Editor’s Note: This year, China will wrap up its 13th Five-Year Plan (2016-20), during which the country has made considerable progress in economic and social development. While the COVID-19 pandemic significantly raised uncertainties globally, this new column shares views from officials, experts and members of the public to show how China will complete the building of a moderately prosperous society in all respects by the year-end and continue to seek higher-quality development in the future.

Rising global economic uncertainties, especially those caused by the COVID-19 pandemic, won’t stop China’s pace of building a moderately prosperous society by year-end, as the country’s “dual-circulation” development road map is set to offer new drivers of growth, said a senior scholar.

Liu Wei, president of Renmin University of China, said that despite a series of risks and challenges, it is “entirely possible” for China to achieve the goal of building a well-off society in an all-around way, which is scheduled to be achieved by the end of the country’s 13th Five-Year Plan (2016-20) period.

“The goal is not a quantitative indicator of GDP, but more importantly, a quality-based indicator, which includes (economic) structural upgrading, coordinated development, innovation-driven growth and productivity improvements in all aspects,” said Liu.

This year, China has faced a slew of new challenges, including downward economic pressure on the domestic economy, international trade uncertainties and the continued spread of the pandemic globally.

“As a result, China devised the ‘dual-circulation’ development strategy, which is not only to cope with the current risks and challenges, but also to ensure sustainable and high-quality economic growth in the long term,” he said.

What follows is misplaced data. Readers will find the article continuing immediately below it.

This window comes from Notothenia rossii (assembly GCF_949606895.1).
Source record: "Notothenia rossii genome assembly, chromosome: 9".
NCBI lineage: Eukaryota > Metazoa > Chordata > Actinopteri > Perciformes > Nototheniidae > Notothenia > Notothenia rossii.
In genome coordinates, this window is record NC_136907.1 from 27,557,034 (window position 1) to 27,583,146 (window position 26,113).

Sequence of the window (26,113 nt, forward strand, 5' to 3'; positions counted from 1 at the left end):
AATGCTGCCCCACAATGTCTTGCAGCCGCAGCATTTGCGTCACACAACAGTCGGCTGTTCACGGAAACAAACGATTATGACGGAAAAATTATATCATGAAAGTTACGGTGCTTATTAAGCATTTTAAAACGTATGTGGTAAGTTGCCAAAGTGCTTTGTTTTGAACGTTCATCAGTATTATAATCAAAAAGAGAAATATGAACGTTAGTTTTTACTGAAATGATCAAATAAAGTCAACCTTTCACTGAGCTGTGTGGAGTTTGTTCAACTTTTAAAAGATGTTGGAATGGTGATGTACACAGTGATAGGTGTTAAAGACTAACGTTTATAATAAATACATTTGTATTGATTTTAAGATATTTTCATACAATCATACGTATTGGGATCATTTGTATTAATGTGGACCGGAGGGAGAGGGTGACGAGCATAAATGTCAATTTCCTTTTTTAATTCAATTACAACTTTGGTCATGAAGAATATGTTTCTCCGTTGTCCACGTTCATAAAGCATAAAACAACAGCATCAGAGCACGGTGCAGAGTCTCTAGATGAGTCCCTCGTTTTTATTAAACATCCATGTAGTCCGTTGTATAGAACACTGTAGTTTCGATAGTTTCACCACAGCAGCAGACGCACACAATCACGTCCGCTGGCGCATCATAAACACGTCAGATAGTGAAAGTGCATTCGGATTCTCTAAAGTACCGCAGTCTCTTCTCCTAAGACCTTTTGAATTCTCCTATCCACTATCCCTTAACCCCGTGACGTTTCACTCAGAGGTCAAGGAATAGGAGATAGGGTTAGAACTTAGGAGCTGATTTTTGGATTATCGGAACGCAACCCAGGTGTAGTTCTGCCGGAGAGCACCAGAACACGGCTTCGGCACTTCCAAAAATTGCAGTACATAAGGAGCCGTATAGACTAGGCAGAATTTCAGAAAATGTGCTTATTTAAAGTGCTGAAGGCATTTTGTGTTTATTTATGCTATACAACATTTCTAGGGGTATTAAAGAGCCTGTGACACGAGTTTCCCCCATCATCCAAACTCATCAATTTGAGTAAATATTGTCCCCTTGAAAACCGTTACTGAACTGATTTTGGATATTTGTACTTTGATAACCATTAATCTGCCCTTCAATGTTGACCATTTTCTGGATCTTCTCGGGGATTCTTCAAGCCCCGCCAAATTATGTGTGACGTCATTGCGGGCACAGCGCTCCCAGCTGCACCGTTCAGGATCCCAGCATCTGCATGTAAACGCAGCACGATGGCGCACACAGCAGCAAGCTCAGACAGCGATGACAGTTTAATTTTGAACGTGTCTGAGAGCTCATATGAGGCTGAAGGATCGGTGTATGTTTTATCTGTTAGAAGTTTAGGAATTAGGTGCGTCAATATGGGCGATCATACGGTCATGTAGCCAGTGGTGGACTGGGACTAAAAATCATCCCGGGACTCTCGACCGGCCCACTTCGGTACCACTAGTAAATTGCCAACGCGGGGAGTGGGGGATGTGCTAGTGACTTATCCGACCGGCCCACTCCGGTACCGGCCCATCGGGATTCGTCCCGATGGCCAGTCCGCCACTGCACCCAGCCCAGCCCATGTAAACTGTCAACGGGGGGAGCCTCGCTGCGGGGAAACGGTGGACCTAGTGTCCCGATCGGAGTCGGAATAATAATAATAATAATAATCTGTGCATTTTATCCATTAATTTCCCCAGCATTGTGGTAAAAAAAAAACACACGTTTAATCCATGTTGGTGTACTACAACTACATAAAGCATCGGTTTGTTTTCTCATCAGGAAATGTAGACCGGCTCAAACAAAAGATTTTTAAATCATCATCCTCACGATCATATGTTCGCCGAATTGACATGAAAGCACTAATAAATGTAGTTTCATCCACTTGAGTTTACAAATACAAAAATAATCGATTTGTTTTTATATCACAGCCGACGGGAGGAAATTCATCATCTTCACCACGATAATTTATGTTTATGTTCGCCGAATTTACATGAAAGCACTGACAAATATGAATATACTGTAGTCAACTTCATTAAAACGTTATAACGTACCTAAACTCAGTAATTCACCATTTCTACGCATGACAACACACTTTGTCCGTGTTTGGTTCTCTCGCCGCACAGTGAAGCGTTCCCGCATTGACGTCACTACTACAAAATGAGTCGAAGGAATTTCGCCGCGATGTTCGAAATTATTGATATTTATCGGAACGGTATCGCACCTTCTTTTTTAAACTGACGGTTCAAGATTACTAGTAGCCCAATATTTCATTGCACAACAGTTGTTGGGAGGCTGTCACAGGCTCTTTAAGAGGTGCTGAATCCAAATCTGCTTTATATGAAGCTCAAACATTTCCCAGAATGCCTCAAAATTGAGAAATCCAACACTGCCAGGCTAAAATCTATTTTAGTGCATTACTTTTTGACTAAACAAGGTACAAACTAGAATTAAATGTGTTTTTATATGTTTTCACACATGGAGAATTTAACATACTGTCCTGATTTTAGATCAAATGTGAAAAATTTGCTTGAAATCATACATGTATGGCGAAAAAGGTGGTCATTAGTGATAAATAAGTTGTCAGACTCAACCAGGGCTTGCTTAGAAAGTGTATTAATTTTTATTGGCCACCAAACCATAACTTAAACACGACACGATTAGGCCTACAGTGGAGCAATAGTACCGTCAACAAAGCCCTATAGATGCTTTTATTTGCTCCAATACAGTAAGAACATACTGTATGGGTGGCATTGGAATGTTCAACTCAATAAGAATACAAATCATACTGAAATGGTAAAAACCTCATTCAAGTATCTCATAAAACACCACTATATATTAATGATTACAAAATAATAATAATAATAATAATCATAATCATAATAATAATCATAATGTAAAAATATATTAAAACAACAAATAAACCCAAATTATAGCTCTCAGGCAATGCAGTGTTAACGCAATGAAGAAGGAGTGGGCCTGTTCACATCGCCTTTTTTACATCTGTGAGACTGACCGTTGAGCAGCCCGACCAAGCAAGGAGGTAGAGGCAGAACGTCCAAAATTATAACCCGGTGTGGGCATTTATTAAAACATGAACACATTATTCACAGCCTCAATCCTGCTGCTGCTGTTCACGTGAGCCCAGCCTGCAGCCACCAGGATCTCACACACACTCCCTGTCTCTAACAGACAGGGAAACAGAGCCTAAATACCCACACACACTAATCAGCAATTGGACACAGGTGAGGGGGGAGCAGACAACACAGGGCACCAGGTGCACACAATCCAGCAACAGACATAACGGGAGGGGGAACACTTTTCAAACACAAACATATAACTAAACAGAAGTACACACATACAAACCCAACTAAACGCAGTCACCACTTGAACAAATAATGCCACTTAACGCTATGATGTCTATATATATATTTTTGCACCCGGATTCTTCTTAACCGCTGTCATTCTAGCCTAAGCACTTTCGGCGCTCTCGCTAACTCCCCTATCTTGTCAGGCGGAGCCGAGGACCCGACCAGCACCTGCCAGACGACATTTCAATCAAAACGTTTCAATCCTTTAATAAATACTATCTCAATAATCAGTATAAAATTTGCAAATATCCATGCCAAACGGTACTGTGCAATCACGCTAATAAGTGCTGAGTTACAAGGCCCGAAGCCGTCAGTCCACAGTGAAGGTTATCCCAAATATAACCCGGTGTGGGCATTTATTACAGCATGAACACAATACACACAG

China put forward the “dual-circulation” development pattern in May to “take the domestic market as the mainstay while letting internal and external markets boost each other”.

“Smooth domestic circulation will expand domestic demand. On the one hand, (expanded domestic) demand will drive supply, and truly forms an effective supply that adapts to market demand. On the other hand, the supply opens the door for demand, where an efficient supply really opens up more market demand,” Liu said.

According to China’s 13th Five-Year Plan, the country should complete the building of a moderately prosperous society in all respects by the end of this year, and make key breakthroughs in the “three tough battles” of preventing financial risks, reducing poverty and tackling pollution.

The nation’s GDP, an important indicator of the country’s economic achievements, hit 99.1 trillion yuan ($14.52 trillion) last year, an over 40 percent increase from 68.9 trillion yuan in 2015. Its per capita GDP also exceeded $10,000 for the first time in history in 2019.

Liu said that China’s GDP currently accounts for about 16 percent of the world’s total GDP, and the nation’s economic growth contributes to about 30 percent of global economic growth.

While there are many concerns about whether the pandemic will affect the goal of building a well-off society in an all-around way by year-end, Liu said that China has confidence in achieving such a goal based on the progress it has made in epidemic prevention and the resumption of work.

“Although we have paid a high cost to prevent and control COVID-19, we have won the initiative to restore the economy at an earlier time while protecting the lives of the people,” he said, adding that the country’s economy has shown strong resilience in previous global or regional crises, and seen rapid economic growth in post-crisis periods.

“It also suggests that China can achieve positive economic growth despite the pandemic fallout globally. The pace of China catching up with developed countries will not slow down but will further accelerate,” Liu noted.

However, Liu pointed out that more efforts are still needed to drive innovation, especially in key technologies, key industries and key products. “Without innovation and breakthroughs, the circulation will be a bubblelike cycle without real effects,” he said.

China is expected to give full play to its advantage of concentrating its efforts on major tasks to push forward research on core technologies in important areas, he added.

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